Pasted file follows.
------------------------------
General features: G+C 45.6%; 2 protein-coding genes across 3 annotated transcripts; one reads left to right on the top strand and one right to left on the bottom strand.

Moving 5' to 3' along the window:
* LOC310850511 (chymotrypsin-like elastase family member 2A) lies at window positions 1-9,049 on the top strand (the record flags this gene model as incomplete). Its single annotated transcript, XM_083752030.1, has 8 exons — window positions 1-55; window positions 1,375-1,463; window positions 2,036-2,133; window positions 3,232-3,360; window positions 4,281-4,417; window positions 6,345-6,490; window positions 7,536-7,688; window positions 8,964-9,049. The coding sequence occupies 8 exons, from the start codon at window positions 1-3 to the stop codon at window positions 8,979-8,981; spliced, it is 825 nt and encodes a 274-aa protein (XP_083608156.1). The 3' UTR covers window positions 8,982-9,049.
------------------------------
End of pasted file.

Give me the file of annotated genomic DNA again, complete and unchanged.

General features: G+C 45.6%; 2 protein-coding genes across 3 annotated transcripts; one reads left to right on the top strand and one right to left on the bottom strand.

Moving 5' to 3' along the window:
* LOC310850511 (chymotrypsin-like elastase family member 2A) lies at window positions 1-9,049 on the top strand (the record flags this gene model as incomplete). Its single annotated transcript, XM_083752030.1, has 8 exons — window positions 1-55; window positions 1,375-1,463; window positions 2,036-2,133; window positions 3,232-3,360; window positions 4,281-4,417; window positions 6,345-6,490; window positions 7,536-7,688; window positions 8,964-9,049. The coding sequence occupies 8 exons, from the start codon at window positions 1-3 to the stop codon at window positions 8,979-8,981; spliced, it is 825 nt and encodes a 274-aa protein (XP_083608156.1). The 3' UTR covers window positions 8,982-9,049.